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5 Things You Should Know About the History of the Death Penalty

Debates about the death penalty are as old as the nation itself.

Photo Credit: Antonio Abrignani/


On March 15, 2013 Maryland became the sixth state in the U.S. to either abolish the death penalty or to impose a moratorium upon its use, joining Illinois (2001), New York (2007), New Jersey (2007), New Mexico (2009), and Connecticut (2012). Bills to abolish the death penalty have either been introduced or will be introduced this year in a number of states, including Alabama, California, Florida, Colorado, and others.

The tide is clearly turning against state-sanctioned killing in the name of the law. What many Americans do not know is that debates about the death penalty are as old as the nation itself. What follows are five facts that every American should know about capital punishment and its history in the U.S.

1. The history of capital punishment is the history of slavery's attempts to destroy free speech.

It was widely understood by late 18th, and then 19th century Americans that the death penalty was a crucial component of the violence needed both to control the plantation-driven South and to intimidate anti-slavery advocates in the North. In a popular lithograph of the time, a typical "Lord of the Lash" is seen sitting atop bales of cotton and tobacco, his ears those of a jackass, his left hand casually dangling a whip, his right foot resting atop the Constitution, portrayed here no longer as a noble document but as the slave-master's footrest. With his right hand pointing toward the ever-present gallows in the upper left corner of the image, a body already dangling from its rafters, the jackass/Lord declares to two thugs manhandling an abolitionist, "Sentence passed upon one for supporting that clause of our Declaration vis. All men are born free and equal." Illustrating the intimate relationship between slavery and capital punishment, and between supporting the death penalty and denying free speech, the Lord orders his victim to be stripped, tarred and feathered, and then "Hang[ed] by the neck, between the Heavens and the Earth!!!"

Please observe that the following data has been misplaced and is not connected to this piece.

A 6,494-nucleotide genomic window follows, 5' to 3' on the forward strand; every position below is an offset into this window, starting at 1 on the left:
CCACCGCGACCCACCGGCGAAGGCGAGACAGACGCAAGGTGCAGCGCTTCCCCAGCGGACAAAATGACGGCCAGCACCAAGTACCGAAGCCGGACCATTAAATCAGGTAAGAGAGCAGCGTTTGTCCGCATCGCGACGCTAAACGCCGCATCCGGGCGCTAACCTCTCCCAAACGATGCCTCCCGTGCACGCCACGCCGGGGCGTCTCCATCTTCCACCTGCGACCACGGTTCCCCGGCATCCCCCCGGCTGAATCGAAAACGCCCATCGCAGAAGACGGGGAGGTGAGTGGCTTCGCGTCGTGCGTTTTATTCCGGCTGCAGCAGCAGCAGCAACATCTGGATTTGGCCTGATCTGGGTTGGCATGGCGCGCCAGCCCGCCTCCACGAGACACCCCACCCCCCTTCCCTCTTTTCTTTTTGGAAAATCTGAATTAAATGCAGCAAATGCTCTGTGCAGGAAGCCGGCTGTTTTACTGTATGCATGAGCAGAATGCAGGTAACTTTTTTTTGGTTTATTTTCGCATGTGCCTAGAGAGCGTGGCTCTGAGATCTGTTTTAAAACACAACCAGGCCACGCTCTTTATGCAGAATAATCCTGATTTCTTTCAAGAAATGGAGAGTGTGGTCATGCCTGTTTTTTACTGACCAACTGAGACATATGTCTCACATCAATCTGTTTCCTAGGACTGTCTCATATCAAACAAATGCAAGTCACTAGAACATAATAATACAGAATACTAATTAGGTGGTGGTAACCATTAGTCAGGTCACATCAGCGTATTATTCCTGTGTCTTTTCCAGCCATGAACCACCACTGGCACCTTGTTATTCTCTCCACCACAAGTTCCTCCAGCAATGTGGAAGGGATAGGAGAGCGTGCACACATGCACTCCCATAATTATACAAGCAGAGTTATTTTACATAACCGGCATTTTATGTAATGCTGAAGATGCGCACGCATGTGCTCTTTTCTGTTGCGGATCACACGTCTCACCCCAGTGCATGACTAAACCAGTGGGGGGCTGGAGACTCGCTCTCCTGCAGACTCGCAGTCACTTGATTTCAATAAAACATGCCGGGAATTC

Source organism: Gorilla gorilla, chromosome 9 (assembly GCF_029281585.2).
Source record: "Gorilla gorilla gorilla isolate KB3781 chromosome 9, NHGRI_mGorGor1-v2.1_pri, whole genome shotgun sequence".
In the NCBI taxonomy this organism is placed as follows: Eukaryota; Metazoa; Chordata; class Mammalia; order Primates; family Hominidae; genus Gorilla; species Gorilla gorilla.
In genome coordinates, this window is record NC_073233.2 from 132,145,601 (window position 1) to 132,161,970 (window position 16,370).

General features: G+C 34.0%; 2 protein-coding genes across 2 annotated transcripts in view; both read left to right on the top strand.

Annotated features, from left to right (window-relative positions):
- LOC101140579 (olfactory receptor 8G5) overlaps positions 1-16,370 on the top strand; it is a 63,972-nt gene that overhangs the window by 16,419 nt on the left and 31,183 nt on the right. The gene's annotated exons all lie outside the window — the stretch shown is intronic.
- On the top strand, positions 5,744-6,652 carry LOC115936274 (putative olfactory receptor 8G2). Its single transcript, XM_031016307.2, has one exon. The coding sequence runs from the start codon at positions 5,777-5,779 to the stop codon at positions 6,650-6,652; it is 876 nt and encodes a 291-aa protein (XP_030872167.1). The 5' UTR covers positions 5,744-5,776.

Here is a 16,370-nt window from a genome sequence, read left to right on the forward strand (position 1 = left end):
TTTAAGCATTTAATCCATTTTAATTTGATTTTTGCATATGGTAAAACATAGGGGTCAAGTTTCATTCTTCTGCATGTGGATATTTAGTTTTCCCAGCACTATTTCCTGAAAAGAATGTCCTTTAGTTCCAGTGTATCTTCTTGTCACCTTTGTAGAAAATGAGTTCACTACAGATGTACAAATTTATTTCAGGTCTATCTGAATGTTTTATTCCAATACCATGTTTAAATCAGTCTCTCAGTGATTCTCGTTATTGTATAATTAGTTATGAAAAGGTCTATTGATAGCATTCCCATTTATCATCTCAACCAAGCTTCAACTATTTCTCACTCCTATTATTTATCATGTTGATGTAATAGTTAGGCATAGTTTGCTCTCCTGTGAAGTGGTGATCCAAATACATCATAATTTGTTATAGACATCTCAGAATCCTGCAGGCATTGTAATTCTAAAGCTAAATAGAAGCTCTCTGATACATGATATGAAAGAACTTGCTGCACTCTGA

This assault on free speech, in the name of defending slavery, and as enacted via either torture (the tarring and feathering of opponents) or the death penalty (the slave master's chosen punishment for the abolitionist), was so common during the antebellum period that many Americans came to associate support for slavery and the death penalty with mob violence meant to trample constitutional rights. In fact, lynching was becoming so common a treatment for slaves, abolitionists, gamblers, and criminals that the young Abraham Lincoln described Mississippi as a death-driven Hell where "dead men were seen literally dangling from the boughs of trees upon every road side, and in numbers almost sufficient to rival the native Spanish moss of the country, as a drapery of the forest."

Thus, by the 1850s, pro-slavery violence had become so tightly linked to the Democratic Party that abolitionists began denigrating their opponents as the "mobocrats;" southern Democrats had become synonymous with slavery and hangings, and capital punishment had become synonymous with killing free speech.

2. Death penalty fervor was stoked by an explosion of sensational mass media.

Today's TV may be the home of never-ending true-crime programming, but in the 19th century print media was the place to turn for the latest bizarre, sensational and gory true-crime stories. Beginning in the 1840s, America saw an explosion of magazines, newspaper stories, books, and pamphlets depicting the most gruesome crimes of the day. A titillated public gobbled up these sensational media offerings, which sparked outrage, fascination and fear. Could anyone be safe among the psychotic murderers who seemed to lurk everywhere?

Against this backdrop of mass-mediated fear, capital punishment came to be seen as a viable means of curtailing what was starting to look like a descent into depravity and wanton violence. Hysterical cries for executions were issued from pandering politicians to Bible-thumping preachers to anti-immigrant zealots eager to blame foreigners for crimes real and imagined. Early examples of this highly profitable print media included The American Blood Register ; The Annals of Murder, or Daring Outrages, Trials, Confessions, etc ; and The Lives of the Felons . From there it's a straight line to Discovery ID, Nancy Grace, and other modern-day purveyors of true crime hysteria.

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